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Prevalence of GH and other anterior pituitary hormone deficiencies in adults with nonsecreting pituitary microadenomas and normal serum IGF-1 levels

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Summary Objective 

GH is usually the first pituitary hormone to be affected following a pathological insult to the pituitary; however, data on the prevalence of GH deficiency in patients with nonsecreting pituitary microadenomas and normal serum IGF-1 levels are scarce. This study aims to evaluate the prevalence of GH and other anterior pituitary hormone deficiencies, and to determine whether microadenomas per se could be associated with reduced GH response rates to GHRH–arginine stimulation. Design 

Analytical, retrospective, two-site case-control study. Patients and methods 

Thirty-eight patients with nonsecreting pituitary microadenomas (mean size 4·2 mm) and normal serum IGF-1 levels were studied. Anterior pituitary function testing, including the GHRH–arginine test to examine GH reserve, was performed in all patients. Serum IGF-1 levels and peak GH levels in the patients that passed the GHRH–arginine test were compared with 22 age- and BMI-matched healthy controls. Results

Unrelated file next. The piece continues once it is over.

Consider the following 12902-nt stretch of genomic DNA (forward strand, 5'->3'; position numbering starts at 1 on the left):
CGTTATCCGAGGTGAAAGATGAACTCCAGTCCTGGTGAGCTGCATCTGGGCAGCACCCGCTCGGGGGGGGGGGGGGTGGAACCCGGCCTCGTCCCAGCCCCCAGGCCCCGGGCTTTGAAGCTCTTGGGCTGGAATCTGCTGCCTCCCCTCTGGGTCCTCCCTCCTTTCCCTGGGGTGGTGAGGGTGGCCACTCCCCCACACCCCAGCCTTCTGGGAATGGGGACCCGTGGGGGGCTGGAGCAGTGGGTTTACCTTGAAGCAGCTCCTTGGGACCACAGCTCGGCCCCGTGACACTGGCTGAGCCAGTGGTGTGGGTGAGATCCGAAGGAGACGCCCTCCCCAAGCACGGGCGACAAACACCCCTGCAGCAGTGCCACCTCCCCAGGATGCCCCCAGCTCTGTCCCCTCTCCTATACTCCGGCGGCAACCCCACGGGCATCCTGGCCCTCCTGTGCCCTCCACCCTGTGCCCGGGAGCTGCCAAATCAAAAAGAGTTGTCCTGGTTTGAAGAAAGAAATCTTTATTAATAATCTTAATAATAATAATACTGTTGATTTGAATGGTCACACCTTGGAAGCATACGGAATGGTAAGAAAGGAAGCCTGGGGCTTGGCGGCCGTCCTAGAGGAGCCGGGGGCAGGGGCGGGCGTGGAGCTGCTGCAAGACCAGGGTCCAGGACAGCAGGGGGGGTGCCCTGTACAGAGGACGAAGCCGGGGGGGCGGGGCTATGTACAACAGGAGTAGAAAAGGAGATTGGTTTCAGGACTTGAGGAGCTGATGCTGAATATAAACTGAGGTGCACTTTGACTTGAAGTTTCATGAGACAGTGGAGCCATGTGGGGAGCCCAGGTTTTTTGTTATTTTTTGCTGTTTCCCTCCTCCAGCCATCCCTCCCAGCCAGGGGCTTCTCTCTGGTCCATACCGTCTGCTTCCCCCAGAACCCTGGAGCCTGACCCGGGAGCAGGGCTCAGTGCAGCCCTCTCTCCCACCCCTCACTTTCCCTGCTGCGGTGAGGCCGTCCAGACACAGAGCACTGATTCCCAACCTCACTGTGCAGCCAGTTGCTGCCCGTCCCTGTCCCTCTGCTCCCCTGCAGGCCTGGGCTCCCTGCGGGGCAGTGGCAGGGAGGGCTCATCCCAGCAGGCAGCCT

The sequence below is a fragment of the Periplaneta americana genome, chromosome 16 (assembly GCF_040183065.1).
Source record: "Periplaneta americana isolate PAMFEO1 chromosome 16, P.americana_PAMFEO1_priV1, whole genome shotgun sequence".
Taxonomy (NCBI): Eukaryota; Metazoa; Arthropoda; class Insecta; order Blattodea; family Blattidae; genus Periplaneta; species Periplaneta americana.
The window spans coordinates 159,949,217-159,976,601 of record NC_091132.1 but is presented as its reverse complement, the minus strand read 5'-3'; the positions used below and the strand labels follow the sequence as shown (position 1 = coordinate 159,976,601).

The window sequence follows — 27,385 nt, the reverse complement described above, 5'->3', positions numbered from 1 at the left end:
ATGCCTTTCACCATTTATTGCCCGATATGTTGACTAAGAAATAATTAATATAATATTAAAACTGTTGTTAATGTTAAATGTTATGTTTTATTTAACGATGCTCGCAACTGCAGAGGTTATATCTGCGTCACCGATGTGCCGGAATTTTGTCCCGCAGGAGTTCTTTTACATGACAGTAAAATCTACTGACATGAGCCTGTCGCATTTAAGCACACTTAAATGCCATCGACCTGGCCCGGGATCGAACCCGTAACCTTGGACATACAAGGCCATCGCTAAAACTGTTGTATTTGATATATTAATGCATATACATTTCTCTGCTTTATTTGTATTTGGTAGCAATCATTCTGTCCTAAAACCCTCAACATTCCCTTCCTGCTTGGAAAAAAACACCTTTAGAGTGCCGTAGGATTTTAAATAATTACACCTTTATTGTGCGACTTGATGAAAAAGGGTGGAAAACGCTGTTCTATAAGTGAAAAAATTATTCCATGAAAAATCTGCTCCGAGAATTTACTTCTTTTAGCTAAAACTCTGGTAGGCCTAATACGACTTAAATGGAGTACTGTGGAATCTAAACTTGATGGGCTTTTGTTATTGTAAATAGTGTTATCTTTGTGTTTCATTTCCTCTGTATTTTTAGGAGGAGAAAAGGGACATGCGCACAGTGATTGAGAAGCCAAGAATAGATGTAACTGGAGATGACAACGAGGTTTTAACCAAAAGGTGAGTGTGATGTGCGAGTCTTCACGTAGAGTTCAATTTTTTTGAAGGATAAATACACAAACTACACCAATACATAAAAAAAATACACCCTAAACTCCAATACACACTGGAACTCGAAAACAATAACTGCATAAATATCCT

Nineteen patients (50%) failed the GHRH–arginine test and had higher body mass index (BMI) than those that passed the GHRH–arginine test and healthy controls. Peak GH levels in patients that passed the GHRH–arginine test were lower compared to healthy controls and 19 patients (50%) had at least one other pituitary hormone deficit. A negative correlation (r = –0·42, P < 0·01) between peak GH levels and BMI was identified, but no correlations were found between peak GH and serum IGF-1 levels. Conclusions 

Our data demonstrated that a substantial number of patients with nonsecreting pituitary microadenomas failed the GHRH–arginine test despite normal serum IGF-1 levels, and had at least one other pituitary hormone deficiency, suggesting that nonsecreting microadenomas may not be clinically harmless. We therefore recommend long-term follow-up with periodic basal pituitary function testing, and to consider dynamic pituitary testing should clinical symptoms arise in these patients.
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Document Type: Research Article

Affiliations: 1: Department of Endocrinology, Oregon Health and Science University, Portland, OR 97239–3098, USA, 2: Division of Endocrinology, Metabolism and Molecular Medicine, The Charles Drew University of Medicine and Science, Los Angeles, CA 90059, USA and 3: Skull Base Institute, Los Angeles, CA 90048, USA

Publication date: 01 August 2008

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